15 December 2005

Non-fogging glass may have use in scuba gear

Scientists at the Massachusetts Institute of Technology (MIT) have discovered a simple process that produces glass that is less smooth. Significantly less smooth.

This new process focuses on producing an entire layer of glass that is very porous with many small holes. Each hole is around 1,000 times smaller than the diameter of a human hair. How does this relate to scuba diving?...

When condensation forms on this special glass, rather than creating droplets on the glass, it gets drawn into the tiny pores of the glass surface. This allows it to bond with other water molecules. When this process occurs the water, although remaining on the glass, is very evenly distributed allowing one to see through it much like peering through a glass of water. This coating is permanent, unlike some of the present solutions available.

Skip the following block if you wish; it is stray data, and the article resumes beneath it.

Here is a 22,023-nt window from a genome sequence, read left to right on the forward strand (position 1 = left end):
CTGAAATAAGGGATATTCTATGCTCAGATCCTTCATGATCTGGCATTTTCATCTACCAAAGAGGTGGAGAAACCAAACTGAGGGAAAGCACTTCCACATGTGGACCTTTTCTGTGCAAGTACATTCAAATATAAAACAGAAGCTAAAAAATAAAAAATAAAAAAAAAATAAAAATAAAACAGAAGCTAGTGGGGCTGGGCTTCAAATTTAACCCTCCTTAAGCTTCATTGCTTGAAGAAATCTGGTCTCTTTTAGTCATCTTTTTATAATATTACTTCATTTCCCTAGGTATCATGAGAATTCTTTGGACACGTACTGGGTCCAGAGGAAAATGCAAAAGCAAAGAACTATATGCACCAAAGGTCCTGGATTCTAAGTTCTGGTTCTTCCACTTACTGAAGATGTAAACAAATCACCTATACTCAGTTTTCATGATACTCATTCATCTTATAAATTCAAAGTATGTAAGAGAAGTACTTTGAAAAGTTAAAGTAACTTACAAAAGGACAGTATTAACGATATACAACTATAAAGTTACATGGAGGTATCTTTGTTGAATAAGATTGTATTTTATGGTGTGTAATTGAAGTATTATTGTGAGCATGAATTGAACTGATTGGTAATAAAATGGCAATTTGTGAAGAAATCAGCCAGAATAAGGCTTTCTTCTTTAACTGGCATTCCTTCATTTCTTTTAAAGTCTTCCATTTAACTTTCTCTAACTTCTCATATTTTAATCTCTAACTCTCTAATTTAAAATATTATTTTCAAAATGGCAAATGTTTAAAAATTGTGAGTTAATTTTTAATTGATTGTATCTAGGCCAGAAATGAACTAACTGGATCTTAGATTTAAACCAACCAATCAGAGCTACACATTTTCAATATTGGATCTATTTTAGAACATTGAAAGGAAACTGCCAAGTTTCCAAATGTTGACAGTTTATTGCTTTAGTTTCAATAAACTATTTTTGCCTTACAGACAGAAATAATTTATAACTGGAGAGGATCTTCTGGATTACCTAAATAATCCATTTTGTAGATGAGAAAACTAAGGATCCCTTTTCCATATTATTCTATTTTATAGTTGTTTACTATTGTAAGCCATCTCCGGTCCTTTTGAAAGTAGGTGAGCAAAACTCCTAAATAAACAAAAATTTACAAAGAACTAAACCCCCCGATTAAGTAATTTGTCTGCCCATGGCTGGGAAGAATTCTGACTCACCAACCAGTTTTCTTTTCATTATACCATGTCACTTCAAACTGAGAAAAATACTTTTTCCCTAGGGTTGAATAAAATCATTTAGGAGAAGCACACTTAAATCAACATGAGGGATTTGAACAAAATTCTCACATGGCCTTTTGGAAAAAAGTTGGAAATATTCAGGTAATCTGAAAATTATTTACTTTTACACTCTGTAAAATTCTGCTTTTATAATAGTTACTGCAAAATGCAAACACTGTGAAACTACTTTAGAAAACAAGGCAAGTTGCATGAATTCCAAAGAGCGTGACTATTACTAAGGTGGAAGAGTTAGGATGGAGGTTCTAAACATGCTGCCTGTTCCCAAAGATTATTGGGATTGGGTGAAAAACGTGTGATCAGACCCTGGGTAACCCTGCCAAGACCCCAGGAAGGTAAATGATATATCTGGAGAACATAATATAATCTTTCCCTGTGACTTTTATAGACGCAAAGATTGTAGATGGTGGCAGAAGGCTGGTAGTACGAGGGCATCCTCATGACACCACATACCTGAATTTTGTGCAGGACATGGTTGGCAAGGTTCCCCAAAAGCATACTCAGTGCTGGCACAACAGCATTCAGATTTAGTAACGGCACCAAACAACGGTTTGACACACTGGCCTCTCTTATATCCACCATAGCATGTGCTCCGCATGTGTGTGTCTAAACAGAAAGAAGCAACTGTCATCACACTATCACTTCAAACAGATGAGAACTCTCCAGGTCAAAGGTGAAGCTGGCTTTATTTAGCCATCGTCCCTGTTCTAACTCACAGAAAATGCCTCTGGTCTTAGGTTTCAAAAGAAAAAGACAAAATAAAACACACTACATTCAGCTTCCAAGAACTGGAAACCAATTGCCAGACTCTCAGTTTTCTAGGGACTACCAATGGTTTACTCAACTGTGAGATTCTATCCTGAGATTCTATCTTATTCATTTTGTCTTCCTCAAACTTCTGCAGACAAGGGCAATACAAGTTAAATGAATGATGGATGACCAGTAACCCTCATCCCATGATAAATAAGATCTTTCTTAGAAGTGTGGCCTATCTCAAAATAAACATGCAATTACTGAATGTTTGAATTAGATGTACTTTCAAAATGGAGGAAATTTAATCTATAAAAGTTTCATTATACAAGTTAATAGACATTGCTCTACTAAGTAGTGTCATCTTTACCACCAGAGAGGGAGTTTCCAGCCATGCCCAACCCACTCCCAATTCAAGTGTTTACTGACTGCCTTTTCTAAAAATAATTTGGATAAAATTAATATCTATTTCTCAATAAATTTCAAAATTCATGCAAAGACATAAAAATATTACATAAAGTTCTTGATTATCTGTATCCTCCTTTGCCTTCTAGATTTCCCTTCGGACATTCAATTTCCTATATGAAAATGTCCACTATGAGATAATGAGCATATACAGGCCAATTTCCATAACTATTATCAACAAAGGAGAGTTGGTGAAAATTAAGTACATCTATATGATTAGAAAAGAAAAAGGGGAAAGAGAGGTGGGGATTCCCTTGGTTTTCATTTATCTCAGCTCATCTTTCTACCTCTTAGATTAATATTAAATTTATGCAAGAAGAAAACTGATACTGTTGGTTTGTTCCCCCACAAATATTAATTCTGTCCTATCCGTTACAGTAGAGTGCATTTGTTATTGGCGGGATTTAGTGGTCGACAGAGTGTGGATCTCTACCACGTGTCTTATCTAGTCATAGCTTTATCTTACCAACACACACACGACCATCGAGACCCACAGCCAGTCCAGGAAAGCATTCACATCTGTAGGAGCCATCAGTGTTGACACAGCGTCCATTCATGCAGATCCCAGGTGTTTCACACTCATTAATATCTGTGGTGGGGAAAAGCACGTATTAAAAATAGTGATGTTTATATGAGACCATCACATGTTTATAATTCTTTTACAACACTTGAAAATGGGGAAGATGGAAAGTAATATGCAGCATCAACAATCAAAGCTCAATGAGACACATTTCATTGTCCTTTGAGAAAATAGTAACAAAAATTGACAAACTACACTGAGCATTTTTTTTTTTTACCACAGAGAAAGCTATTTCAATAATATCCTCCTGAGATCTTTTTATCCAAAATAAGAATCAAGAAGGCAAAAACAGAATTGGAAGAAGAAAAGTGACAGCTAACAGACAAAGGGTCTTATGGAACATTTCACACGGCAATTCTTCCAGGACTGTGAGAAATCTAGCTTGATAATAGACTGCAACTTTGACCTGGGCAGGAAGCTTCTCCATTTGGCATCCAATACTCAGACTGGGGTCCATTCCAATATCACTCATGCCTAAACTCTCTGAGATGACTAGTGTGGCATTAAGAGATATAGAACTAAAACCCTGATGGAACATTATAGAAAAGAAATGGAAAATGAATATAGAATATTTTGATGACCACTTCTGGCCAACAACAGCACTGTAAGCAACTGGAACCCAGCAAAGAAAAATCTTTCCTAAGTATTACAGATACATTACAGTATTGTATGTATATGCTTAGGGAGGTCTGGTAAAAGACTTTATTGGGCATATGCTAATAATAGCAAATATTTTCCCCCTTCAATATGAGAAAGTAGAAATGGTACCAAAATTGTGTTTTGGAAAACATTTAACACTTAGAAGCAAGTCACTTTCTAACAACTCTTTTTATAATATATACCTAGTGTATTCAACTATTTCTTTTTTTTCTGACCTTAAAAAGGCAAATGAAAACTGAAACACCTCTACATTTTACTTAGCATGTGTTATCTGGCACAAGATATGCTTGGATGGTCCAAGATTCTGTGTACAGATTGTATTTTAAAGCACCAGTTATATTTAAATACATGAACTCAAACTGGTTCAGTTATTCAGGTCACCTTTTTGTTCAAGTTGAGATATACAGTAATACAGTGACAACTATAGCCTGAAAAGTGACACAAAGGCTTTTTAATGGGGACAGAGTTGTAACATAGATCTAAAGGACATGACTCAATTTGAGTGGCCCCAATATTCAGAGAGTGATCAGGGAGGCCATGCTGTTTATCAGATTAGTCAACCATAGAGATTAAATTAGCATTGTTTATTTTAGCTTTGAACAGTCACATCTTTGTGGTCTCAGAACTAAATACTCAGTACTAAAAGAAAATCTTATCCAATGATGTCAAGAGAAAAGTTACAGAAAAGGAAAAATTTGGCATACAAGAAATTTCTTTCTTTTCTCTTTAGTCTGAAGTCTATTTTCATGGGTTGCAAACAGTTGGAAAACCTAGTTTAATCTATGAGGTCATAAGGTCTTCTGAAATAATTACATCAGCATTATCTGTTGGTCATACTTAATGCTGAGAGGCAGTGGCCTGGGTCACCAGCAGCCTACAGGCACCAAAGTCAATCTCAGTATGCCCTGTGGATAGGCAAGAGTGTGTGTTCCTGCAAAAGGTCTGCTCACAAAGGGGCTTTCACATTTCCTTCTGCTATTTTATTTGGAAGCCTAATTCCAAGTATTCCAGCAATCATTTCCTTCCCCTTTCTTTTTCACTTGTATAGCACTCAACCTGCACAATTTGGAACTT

This new non-fogging glass may set a standard for use in a variety of inductries including scuba diving where foggy masks can be a problem. The technology may become standard in various products, including scuba diving masks an area in which fogging can produce problems. The researchers hope to see the use of their technology in products offered over the next several years. For the full story visit: Non-Fogging Glass

Source: www.divenews.com


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